Forcing an enum to int?

This is a discussion on Forcing an enum to int? within the C++ Programming forums, part of the General Programming Boards category; Code: class Object { public: enum STYLE { SOLID = 0, NUL, HATCHED, PATTERN }; enum HATCH { HORIZONTAL = ...

  1. #1
    Guest Sebastiani's Avatar
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    Forcing an enum to int?

    Code:
    class Object {
    public:
    
     enum STYLE { SOLID = 0, NUL, HATCHED, PATTERN };
     enum HATCH { HORIZONTAL = 0, VERTICAL, FDIAGONAL, BDIAGONAL, CROSS, DIAGCROSS };
    
    bool MakeHatched( HATCH style ) {
      //...
     }
    };
    
    
    int main() {
      Object b;
    
       //...OK...
      b.MakeHatched( Object::VERTICAL ); 
      
       //...nope, compiler rejects, needs a HATCH, cool...
      b.MakeHatched(Object::SOLID); 
     
    
     //... no matching call to MakeHatched(int);  
     //...canidates are MakeHatched(HATCH);  
      b.MakeHatched( 1 ); //...damn. I want to be able to use an int!
       
     }
    So is there any way to force it to accept both? Because when I make a wrapper for the int, it accepts this:


    Code:
       //...This compiles! No good!! Must be a HATCH!
      b.MakeHatched(Object::SOLID);
    Code:
    #include <cmath>
    #include <complex>
    bool euler_flip(bool value)
    {
        return std::pow
        (
            std::complex<float>(std::exp(1.0)), 
            std::complex<float>(0, 1) 
            * std::complex<float>(std::atan(1.0)
            *(1 << (value + 2)))
        ).real() < 0;
    }

  2. #2
    Evil Member
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    Well...

    You can't implicitly convert an int to an enum, because your integer value 1 is not of type Object::HATCH.

    You could do this...

    Code:
    b.MakeHatched(Object::HATCH(1));

  3. #3
    Guest Sebastiani's Avatar
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    I was afraid of that! Ok, so no workarounds, huh? Thought maybe there was an undocumented feature of the enum I could exploit
    Code:
    #include <cmath>
    #include <complex>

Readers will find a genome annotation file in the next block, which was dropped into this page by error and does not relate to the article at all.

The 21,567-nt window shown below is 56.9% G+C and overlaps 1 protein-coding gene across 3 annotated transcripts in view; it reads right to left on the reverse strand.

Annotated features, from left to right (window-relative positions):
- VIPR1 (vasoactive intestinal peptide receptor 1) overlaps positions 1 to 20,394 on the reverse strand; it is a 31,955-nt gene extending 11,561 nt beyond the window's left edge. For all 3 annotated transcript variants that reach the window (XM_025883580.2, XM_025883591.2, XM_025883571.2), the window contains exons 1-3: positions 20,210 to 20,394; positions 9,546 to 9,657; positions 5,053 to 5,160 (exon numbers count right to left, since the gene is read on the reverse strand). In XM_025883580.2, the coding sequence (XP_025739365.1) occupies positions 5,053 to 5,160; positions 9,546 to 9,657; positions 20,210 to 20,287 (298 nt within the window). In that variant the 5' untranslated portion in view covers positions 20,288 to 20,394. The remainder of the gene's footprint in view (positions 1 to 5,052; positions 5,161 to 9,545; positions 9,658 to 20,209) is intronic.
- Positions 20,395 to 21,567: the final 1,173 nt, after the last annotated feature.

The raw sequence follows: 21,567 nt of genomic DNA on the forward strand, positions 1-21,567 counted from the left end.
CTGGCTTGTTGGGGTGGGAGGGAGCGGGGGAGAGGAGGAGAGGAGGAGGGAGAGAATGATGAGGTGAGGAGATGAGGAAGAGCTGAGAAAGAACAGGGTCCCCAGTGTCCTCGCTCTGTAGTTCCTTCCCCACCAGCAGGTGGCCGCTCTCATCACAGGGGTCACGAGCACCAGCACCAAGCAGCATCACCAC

bool euler_flip(bool value)
    {
        return std::pow
        (
            std::complex<float>(std::exp(1.0)), 
            std::complex<float>(0, 1) 
            * std::complex<float>(std::atan(1.0)
            *(1 << (value + 2)))
        ).real() < 0;
    }

  4. #4
    Evil Member
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    Well, because most int values are out of the range of a reasonable enum, there is no implicit conversion between them.

    However...

    You might could do somehting EVIL though...

    If you want to only use ints....

    Prelude, Salem, shield your eyes...

    You might not want to see this...

    Between your class and your code...

    Code:
    #define MakeHatched(X) \
            MakeHatched(Object::HATCH(X))

  5. #5
    Guest Sebastiani's Avatar
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    You son of a ***, it almost worked too! Hacker!

    Unfortunately, it still allows:

    b.MakeHatched(10000);

    Nice try though! Kudos....
    Code:
    #include <cmath>
    #include <complex>
    bool euler_flip(bool value)
    {
        return std::pow
        (
            std::complex<float>(std::exp(1.0)), 
            std::complex<float>(0, 1) 
            * std::complex<float>(std::atan(1.0)
            *(1 << (value + 2)))
        ).real() < 0;
    }

  6. #6
    Evil Member
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    That is WHY there is no implicit conversion from an int to an enum.

    The behaviour of an enum getting assigned to an out of range value would be undefined. The same thing would happen if you just used Object::HATCH(10000)

    By hacking your way around that you open yourself to this type of undefined situation.

    You could invent a definition, if you wanted to, such as either modulo'ing it against the maximum number of values of hatch, or even throwing an exception if it was an out of range value.

  7. #7
    Guest Sebastiani's Avatar
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    Yeah, that's basically what I ended up doing (with assert). It's just too bad because that would be a perfect usage of an enum, to validate ranges of explicit variables at compile time...
    Code:
    #include <cmath>
    #include <complex>
    bool euler_flip(bool value)
    {
        return std::pow
        (
            std::complex<float>(std::exp(1.0)), 
            std::complex<float>(0, 1) 
            * std::complex<float>(std::atan(1.0)
            *(1 << (value + 2)))
        ).real() < 0;
    }

  8. #8
    Evil Member
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    Would be interesting, but that just ain't how it works...

    Mostly because in almost all cases you can't base behavior on the fact that something is a compile time constant and not a variable value based on some kind of input.